– RAPHAEL LEMKIN AND GENOCIDE –
His campaign to promote the convention became an all-consuming obsession: he left adjunct posts at Yale and New York University, neglected himself, forgot to pay his rent, was evicted, went without food while spending all his days lobbying, cajoling, browbeating diplomats, politicians, public figures and newspapermen about genocide. Unfinished fragments of autobiography poignantly document his decline:
As I am devoting all my time to the Genocide Convention, I have no time to take a paying job, and consequently suffer fierce privations . . . Poverty and starvation. My health deteriorates. Living in hotels and furnished rooms. Destruction of my clothes. Increased number of ratifications . . . The labors of Sisyphus. I work in isolation, which protects me . . .
He collapsed at a bus stop on 42nd street in New York in August 1959 and died at the age of 59, friendless, penniless and alone, leaving behind a bare rented room, some clothes and a chaos of unsorted papers.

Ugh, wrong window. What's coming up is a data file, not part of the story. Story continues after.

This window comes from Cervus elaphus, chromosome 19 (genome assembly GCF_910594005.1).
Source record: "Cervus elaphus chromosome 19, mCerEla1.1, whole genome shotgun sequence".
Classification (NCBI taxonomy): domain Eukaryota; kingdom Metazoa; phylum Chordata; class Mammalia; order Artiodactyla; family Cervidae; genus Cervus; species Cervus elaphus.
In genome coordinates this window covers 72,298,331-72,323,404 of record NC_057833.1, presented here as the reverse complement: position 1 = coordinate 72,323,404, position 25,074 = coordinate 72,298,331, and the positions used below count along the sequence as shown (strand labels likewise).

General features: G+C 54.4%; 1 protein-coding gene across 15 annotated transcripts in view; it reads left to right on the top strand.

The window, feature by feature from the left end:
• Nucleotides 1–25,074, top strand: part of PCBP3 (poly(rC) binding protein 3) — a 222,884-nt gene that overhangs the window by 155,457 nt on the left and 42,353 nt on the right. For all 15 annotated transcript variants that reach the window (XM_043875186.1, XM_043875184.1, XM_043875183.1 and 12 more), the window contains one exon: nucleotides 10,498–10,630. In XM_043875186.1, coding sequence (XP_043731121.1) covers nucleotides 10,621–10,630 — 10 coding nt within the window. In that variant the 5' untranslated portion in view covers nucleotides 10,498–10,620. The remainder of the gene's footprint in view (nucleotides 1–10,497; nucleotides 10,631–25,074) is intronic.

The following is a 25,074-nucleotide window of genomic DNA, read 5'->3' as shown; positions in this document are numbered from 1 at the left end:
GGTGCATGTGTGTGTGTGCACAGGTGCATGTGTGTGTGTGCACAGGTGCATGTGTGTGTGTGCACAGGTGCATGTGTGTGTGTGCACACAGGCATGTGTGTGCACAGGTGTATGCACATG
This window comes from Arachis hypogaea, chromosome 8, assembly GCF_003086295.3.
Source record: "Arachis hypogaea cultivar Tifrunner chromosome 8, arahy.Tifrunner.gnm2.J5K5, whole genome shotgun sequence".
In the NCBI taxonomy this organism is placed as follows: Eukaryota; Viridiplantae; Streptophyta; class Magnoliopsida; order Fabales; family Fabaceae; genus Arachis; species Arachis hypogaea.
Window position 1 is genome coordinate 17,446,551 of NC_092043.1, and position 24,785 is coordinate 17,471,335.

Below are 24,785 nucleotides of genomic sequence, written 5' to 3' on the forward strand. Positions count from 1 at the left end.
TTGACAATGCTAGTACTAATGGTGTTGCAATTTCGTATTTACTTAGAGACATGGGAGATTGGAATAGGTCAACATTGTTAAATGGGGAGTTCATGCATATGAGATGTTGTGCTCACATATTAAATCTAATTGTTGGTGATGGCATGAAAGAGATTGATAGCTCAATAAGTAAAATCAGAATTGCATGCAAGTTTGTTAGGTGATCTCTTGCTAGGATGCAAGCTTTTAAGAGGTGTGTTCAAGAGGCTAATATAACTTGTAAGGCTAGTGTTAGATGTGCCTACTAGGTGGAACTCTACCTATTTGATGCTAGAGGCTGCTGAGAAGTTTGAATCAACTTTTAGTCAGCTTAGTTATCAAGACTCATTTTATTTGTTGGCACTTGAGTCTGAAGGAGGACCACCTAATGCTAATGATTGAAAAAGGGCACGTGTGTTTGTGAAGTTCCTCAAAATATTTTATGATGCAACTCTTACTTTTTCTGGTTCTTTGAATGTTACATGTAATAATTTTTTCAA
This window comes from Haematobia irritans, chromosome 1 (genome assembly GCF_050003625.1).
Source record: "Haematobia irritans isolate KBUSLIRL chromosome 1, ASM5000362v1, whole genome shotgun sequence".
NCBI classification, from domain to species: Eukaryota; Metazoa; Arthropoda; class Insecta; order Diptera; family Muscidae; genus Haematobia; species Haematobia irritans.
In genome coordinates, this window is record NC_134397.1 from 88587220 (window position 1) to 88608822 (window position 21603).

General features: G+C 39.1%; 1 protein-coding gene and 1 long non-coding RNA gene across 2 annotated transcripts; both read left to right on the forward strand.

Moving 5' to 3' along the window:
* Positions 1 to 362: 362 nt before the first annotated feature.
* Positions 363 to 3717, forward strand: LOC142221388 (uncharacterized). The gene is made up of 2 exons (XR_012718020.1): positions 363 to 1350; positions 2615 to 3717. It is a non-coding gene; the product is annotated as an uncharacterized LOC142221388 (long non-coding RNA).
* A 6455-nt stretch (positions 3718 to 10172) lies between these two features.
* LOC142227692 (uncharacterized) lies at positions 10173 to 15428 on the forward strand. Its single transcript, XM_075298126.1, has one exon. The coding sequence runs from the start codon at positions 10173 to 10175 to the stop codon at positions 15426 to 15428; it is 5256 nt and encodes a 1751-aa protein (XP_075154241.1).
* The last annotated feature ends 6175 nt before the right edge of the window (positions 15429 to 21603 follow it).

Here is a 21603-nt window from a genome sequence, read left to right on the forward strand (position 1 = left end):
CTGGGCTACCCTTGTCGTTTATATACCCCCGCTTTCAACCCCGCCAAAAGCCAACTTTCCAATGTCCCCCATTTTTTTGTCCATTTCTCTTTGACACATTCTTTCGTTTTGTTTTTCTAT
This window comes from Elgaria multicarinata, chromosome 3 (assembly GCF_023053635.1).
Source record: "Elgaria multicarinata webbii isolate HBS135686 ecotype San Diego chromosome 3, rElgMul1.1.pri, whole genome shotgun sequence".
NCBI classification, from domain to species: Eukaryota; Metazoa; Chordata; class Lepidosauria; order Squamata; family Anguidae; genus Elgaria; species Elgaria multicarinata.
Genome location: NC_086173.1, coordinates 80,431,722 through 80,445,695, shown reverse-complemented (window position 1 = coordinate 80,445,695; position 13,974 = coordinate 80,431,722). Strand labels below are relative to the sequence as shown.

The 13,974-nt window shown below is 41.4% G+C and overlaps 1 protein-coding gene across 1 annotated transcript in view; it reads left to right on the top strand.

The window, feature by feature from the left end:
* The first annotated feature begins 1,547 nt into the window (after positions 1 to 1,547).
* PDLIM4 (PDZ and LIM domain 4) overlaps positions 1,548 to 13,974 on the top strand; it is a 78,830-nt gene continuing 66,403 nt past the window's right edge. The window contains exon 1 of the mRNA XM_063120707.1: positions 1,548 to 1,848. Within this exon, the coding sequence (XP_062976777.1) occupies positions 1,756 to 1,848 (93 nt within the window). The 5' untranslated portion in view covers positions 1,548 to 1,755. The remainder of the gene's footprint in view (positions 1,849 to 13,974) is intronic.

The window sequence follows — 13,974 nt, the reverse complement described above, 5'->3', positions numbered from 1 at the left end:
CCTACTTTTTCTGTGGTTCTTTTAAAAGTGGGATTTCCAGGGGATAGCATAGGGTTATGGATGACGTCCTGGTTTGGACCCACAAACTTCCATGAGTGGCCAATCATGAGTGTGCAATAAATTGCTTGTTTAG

Donna-Lee Frieze, an Australian academic, spent four years in The New York Public Library, where the Lemkin material is deposited, reading faded typescripts, collating different drafts, deciphering illegible scribbles in ink and occasionally filling in gaps between or within sentences.
Now his autobiography has been published under Lemkin’s chosen title, Totally Unofficial, a phrase from a New York Times editorial that praised him for what